With each passing year, our world becomes more and more digital. Our social interactions and personal data as well as many of our jobs are based primarily on the internet. Although this shift has come with great benefits, it’s also opened us up to a heightened threat of cyber terrorism. 2017 saw some of the most devastating high-profile attacks in history, opening the eyes of business of all sizes to the importance of stronger security. With no end to cybercrime in sight, the best defense is to be better prepared. There are various practices that can be applied to achieve this, and implementing a patch management system is one of them.
In its most basic sense, patching is the process of repairing IT system vulnerabilities that are discovered after the infrastructure components have been released on the market. These patches can apply to a variety of system components, including operating systems, servers, routers, desktops, emails, client info, office suites, mobile devices, firewalls and more. Depending on a company’s information system design, the method of patch management may differ slightly.
Failure to follow adequate patch management procedures greatly increases the risk of falling victim to a devastating attack. In the second quarter of 2017, we saw a global ransomware hack the systems of over 150 countries and hundreds of organizations all as a result of poor patch management. These unattended vulnerabilities in IT infrastructure open companies up to numerous security challenges, the top five being:
- Absence of proper coordination of security measures taken by the operations department and the IT department.
- Inability to keep up with regulatory standards.
- Failure to develop an automated security channel.
- Inability to protect systems from malware, DDoS attacks and hacktivism.
- Failure to upgrade the existing software and applications to improve the system security.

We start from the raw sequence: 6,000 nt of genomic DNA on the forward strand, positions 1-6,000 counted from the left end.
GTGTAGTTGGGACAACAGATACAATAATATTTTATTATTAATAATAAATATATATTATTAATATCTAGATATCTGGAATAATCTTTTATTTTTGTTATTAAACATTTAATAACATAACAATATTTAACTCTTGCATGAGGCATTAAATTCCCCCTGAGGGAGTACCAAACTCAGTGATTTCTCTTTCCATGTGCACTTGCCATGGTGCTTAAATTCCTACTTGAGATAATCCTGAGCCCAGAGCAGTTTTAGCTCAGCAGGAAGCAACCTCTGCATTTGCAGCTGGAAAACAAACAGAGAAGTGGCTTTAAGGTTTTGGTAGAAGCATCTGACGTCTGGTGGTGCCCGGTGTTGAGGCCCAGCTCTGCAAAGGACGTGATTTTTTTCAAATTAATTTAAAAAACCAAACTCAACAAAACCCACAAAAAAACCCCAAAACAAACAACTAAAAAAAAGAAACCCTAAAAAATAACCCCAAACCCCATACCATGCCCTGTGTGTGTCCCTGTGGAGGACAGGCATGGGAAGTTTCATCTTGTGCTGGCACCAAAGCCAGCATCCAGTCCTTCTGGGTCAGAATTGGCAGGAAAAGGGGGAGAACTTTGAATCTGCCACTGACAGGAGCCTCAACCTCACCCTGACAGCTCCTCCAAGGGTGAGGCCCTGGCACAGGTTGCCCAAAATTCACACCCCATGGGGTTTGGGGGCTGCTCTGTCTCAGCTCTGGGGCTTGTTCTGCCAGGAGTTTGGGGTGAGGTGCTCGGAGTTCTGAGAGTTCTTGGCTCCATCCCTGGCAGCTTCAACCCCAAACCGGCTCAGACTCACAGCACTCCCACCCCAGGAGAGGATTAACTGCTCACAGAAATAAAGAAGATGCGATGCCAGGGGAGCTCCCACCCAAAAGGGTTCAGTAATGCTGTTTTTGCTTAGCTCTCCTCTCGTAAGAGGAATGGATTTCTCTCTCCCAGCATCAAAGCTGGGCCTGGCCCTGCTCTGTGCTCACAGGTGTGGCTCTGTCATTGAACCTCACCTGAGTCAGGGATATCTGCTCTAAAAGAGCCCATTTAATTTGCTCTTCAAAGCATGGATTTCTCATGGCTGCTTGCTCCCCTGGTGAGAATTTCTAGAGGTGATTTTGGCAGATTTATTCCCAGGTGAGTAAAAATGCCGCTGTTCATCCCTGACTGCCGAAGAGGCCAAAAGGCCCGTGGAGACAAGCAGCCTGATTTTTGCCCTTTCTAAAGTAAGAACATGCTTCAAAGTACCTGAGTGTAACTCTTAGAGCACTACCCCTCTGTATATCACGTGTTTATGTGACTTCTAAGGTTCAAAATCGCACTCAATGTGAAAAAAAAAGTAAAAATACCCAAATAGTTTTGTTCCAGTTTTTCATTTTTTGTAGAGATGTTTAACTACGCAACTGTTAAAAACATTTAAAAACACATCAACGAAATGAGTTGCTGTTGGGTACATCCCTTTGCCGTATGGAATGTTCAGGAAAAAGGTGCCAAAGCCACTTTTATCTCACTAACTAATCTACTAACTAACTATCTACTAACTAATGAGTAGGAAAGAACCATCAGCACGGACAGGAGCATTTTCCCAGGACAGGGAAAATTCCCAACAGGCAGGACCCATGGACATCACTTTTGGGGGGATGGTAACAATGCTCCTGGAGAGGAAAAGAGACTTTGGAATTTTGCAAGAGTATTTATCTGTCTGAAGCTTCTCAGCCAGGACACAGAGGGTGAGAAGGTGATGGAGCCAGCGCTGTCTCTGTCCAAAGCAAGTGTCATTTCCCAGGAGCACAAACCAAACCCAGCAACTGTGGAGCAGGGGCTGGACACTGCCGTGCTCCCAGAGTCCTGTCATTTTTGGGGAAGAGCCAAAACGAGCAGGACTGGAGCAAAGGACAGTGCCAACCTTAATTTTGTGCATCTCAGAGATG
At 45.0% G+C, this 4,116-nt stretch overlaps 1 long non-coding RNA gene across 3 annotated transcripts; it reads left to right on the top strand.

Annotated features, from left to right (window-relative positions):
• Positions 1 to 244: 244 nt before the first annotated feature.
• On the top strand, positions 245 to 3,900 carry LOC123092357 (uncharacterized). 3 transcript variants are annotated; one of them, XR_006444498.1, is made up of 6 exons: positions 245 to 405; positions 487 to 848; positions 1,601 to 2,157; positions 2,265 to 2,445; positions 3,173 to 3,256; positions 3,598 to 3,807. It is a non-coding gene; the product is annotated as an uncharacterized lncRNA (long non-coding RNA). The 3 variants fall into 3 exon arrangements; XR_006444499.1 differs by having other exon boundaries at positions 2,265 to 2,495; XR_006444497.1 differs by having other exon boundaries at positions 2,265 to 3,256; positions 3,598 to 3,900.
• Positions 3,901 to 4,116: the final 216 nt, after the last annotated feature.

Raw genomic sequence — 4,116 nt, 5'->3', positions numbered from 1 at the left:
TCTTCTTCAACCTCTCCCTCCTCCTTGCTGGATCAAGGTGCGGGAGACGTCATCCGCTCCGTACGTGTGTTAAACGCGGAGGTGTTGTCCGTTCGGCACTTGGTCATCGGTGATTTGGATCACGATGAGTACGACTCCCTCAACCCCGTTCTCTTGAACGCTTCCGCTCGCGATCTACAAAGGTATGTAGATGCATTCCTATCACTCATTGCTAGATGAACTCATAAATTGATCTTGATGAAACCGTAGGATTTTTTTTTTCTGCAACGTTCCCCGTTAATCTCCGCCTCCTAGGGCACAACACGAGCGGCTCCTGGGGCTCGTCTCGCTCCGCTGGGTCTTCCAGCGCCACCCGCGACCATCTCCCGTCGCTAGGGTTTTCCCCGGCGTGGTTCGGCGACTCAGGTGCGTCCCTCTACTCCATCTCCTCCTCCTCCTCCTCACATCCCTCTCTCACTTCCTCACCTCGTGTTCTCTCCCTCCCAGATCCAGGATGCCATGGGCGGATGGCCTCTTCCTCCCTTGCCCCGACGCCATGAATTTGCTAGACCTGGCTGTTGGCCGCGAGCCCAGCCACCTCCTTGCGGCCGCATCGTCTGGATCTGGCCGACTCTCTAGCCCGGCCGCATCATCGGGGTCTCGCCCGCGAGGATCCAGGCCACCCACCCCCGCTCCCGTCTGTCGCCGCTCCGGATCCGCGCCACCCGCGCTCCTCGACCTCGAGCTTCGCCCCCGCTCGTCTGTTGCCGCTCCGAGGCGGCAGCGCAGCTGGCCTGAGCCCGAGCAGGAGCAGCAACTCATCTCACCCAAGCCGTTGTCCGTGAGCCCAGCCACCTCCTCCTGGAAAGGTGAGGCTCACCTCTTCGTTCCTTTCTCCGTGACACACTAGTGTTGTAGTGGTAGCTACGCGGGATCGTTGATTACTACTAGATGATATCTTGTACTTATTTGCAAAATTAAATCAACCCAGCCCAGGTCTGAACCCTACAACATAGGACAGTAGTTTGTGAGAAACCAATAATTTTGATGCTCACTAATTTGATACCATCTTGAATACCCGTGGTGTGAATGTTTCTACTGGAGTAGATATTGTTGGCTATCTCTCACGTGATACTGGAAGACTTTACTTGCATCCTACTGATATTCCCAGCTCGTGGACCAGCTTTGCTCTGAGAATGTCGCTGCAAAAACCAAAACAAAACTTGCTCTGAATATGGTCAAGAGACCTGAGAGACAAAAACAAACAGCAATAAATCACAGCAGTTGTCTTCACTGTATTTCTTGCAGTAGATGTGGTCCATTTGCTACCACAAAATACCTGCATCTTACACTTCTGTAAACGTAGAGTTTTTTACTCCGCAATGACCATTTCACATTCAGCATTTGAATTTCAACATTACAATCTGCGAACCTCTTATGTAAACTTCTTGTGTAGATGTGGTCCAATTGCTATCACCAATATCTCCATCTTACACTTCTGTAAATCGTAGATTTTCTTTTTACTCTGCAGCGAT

Outsourced patch management
For many companies, the reason behind their failure to properly patch vulnerabilities is the simple fact that it’s difficult. The process is time-consuming and, depending on the size of a company, there could be numerous vulnerabilities opening simultaneously. Outsourcing patch management to a more qualified company can relieve IT teams of that immense burden and prevent potentially fatal neglect. Additionally, outsourced IT companies have the advantage of economies of scale and can spend the necessary time required for testing updates before updating client systems.
Automated patch management
Automation is a trending feature in technology this year, including patch management. With this method, a cloud-based automation system is able to regularly scan and apply patches to software and systems of any kind regardless of location. This reduces the need for ongoing management of the patching system itself, meaning even the most limited IT teams can stay up-to-date with security. Furthermore, as automation allows for patches to be applied 24/7, the downloading and installation processes won't disrupt a work day, and the potential for human error while installing patches is removed.
Whichever route you choose, the importance of the matter stays the same. While hackers have made it clear they don’t discriminate against company size or industry, preventive measures are necessary for everyone. With a strong patch management system in place, the occurrence of a vulnerability can be immediately rectified by way of consistent monitoring of the system and a patch released at the right time.
This quick action plan can make all the difference in protecting yourself from a “Zero Day Attack,” which is an exploit that occurs before a patch is available. Though it may sound like an unlikely occurrence, 85 percent of exploits have had a patch available for more than one year and 74 percent of organizations take 3 months to apply a patch, according to industry leader Mark Hurd. The risk of not recognizing and reporting a vulnerability in time is too great a risk to take.
With the imminent risk of cyber-attacks, it’s critical to assemble a plan against the potential vulnerabilities that put your information at risk, particularly with SMBs. Smaller organizations have become increasingly targeted for their tendency to discover security breaches late and because of their generally limited cybersecurity resources. In fact, Small Business Trends reports that the percentage of cyber-attacks targeting small organizations rose from 15 to 43 percent of total attacks between 2011 and 2015.
Both automation and outsourcing serve as solid solutions to key concerns companies have about the sheer number of patches required and the manpower needed to support them. Regardless of size or speciality, new technologies are making patch management implementation more cost-effective and simpler for everyone. Make the decision to prevent your potential downfall and organize your patch management plan today.